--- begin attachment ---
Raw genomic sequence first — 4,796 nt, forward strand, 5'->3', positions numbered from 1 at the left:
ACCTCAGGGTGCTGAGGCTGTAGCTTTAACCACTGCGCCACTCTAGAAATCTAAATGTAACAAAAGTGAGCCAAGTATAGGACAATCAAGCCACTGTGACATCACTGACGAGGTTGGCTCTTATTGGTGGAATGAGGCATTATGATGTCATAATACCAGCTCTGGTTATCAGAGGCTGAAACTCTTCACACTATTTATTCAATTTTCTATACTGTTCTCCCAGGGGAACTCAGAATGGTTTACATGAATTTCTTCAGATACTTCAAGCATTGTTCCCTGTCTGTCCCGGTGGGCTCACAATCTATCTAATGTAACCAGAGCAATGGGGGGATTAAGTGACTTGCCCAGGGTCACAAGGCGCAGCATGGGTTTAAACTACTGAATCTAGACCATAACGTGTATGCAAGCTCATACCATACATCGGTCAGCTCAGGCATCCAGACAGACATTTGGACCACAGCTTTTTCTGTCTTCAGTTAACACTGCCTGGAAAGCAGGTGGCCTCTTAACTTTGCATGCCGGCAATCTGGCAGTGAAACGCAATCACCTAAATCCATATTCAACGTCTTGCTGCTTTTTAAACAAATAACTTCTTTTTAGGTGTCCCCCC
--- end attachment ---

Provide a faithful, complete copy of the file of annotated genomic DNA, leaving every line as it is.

Raw genomic sequence first — 4,796 nt, forward strand, 5'->3', positions numbered from 1 at the left:
ACCTCAGGGTGCTGAGGCTGTAGCTTTAACCACTGCGCCACTCTAGAAATCTAAATGTAACAAAAGTGAGCCAAGTATAGGACAATCAAGCCACTGTGACATCACTGACGAGGTTGGCTCTTATTGGTGGAATGAGGCATTATGATGTCATAATACCAGCTCTGGTTATCAGAGGCTGAAACTCTTCACACTATTTATTCAATTTTCTATACTGTTCTCCCAGGGGAACTCAGAATGGTTTACATGAATTTCTTCAGATACTTCAAGCATTGTTCCCTGTCTGTCCCGGTGGGCTCACAATCTATCTAATGTAACCAGAGCAATGGGGGGATTAAGTGACTTGCCCAGGGTCACAAGGCGCAGCATGGGTTTAAACTACTGAATCTAGACCATAACGTGTATGCAAGCTCATACCATACATCGGTCAGCTCAGGCATCCAGACAGACATTTGGACCACAGCTTTTTCTGTCTTCAGTTAACACTGCCTGGAAAGCAGGTGGCCTCTTAACTTTGCATGCCGGCAATCTGGCAGTGAAACGCAATCACCTAAATCCATATTCAACGTCTTGCTGCTTTTTAAACAAATAACTTCTTTTTAGGTGTCCCCCC